"I was an extremely healthy athlete. And then I had a heart attack at 40. We still don't really know why... Why did heart disease come for me? It was completely crushing."
Coming frighteningly close to being struck down in his prime, Matt admits he was the last person he would have expected to have a heart attack.
No one could have predicted that a fit young man like Matt would suffer a devastating heart attack – or that he might never see his partner again or meet the baby boy they were expecting.
Matt was extremely fortunate to survive his heart attack. But with cardiovascular disease (CVD) affecting a staggering 4 million Australians, many are not as lucky.
Advances in our understanding of CVDs like heart attack have transformed treatments, but these aren’t effective for everyone. We need to move beyond the “one size fits all” approach and expand our understanding of how CVD develops and manifests in each individual – paving the way to personalised detection, treatment and ultimately, prevention.
Help save the lives of people like Matt
Drawing on his work in cancer research, Dr Sergey Tumanov is spearheading a groundbreaking study at the Heart Research Institute’s Fluxomics Centre devoted to CVD – the first of its kind in Australia.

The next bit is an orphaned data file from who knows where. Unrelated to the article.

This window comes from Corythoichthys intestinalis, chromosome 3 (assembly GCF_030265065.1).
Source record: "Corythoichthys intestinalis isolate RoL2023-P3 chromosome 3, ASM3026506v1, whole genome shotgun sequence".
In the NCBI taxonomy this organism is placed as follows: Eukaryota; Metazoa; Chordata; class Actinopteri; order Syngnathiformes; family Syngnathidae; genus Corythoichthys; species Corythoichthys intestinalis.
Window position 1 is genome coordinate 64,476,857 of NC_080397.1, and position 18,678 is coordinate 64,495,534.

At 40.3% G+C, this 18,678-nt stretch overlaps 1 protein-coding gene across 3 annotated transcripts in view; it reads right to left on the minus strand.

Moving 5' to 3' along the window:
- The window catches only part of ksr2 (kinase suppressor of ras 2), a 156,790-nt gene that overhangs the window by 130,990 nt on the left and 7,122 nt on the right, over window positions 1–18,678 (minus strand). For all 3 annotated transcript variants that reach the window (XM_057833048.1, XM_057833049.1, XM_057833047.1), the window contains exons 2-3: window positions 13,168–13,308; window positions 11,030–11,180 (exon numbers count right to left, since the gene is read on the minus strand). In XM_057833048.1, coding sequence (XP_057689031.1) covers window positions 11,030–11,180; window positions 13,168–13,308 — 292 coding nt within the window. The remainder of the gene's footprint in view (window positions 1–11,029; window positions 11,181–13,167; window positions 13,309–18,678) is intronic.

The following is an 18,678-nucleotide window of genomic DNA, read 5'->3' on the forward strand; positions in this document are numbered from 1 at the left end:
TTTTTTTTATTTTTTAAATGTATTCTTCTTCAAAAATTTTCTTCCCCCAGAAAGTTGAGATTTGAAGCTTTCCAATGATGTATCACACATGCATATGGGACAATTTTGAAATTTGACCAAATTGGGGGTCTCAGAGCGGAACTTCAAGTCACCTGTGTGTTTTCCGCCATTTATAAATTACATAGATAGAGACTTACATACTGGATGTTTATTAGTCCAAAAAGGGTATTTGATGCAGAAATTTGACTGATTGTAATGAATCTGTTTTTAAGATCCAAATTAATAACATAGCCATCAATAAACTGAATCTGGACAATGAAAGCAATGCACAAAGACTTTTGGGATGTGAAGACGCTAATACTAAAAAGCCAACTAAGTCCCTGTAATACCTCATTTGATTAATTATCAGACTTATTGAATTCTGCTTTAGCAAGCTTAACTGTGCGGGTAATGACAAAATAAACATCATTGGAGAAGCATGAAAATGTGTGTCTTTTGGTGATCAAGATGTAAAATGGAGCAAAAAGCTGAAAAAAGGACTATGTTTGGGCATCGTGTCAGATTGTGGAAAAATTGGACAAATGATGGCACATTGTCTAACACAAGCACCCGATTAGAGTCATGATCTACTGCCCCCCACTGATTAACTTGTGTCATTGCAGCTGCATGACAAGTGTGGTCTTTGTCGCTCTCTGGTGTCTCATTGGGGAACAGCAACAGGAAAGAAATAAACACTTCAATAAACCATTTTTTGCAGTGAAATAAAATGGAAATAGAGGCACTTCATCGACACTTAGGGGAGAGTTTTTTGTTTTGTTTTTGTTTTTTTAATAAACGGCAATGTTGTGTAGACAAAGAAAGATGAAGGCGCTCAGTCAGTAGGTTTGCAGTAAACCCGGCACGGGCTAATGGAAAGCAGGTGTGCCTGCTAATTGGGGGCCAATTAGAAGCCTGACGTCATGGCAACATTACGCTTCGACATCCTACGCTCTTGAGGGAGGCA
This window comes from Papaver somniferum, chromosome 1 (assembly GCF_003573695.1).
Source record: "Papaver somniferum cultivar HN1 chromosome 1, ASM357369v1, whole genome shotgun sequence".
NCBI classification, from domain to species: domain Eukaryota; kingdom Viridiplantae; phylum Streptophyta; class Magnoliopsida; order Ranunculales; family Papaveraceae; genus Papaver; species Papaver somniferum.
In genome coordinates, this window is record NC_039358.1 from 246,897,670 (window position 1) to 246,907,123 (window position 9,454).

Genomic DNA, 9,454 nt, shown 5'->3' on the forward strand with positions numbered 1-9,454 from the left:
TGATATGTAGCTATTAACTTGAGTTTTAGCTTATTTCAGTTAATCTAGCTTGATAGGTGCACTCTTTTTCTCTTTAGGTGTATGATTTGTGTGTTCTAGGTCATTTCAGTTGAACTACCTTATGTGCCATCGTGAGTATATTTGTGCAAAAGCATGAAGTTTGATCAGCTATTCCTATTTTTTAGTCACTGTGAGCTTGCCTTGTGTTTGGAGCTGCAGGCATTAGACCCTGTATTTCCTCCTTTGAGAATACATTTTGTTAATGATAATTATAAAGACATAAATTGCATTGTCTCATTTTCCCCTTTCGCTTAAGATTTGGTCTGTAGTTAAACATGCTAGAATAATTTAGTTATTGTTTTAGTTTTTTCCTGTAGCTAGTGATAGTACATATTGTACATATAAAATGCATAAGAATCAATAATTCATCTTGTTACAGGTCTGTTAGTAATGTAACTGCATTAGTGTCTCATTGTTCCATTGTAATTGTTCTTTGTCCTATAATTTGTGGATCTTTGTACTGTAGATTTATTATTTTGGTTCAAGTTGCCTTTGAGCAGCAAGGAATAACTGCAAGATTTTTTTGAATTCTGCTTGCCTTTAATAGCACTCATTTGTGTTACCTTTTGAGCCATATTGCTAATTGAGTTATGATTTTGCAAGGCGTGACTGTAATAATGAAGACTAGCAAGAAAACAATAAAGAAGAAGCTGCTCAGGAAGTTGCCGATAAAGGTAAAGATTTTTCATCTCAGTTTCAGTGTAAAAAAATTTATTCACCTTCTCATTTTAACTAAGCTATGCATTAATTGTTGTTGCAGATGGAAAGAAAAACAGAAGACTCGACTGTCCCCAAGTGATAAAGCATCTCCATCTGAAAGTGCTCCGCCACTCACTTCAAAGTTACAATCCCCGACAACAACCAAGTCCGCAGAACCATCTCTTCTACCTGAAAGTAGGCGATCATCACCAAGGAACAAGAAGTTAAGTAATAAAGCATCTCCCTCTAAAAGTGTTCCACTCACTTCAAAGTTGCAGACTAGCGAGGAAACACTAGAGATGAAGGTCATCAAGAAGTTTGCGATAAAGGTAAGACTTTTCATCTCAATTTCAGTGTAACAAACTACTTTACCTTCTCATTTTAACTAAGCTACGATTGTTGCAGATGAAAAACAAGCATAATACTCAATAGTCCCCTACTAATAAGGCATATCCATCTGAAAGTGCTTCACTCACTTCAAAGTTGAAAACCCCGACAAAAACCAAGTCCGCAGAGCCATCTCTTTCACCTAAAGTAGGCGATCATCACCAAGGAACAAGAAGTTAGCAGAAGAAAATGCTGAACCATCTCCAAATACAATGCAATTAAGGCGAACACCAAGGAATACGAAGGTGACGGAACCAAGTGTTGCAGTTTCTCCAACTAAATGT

“We need to understand the unique cellular changes in each person’s CVD; this effectively creates a ‘chemical fingerprint’ that predicts your likelihood of developing CVD, and developing the most effective treatments for you,” Dr Tumanov explains.
“While current technologies only provide static ‘snapshots’ of a cell at any given time, fluxomics is an innovative research field that shows changes to cells over time. This is particularly important to understanding progressive diseases affecting the heart and blood vessels.”
At the heart of the Fluxomics Centre is a state-of-the-art machine able to detect the building blocks that make up our cells: a mass spectrometer.
Using this mass spectrometer alongside other high-tech lab equipment, Dr Tumanov and his team aim to unlock some of the key mysteries of cardiovascular research. Why do people leading healthy lifestyles get CVD? Why do current treatments work well for some, but not others? Why do women and men develop heart disease in different ways?
Matt hopes research at the Fluxomics Centre will change the course of CVD in Australia, sparing others from the trauma of his experience. He is acutely aware that his family history of heart disease could one day impact his son, Clancy.
“I hope that one day we will better understand heart disease and how all the individual things that make you you and me me play a part. I want Clancy to have all the personalised care and support he may need, should he face anything like this.”
While we have made critical advancements in cardiovascular research, there is still so much do. Your tax-deductible donation today will help fund the mass spectrometer and Fluxomics Centre , making personalised treatment available for each and every heart.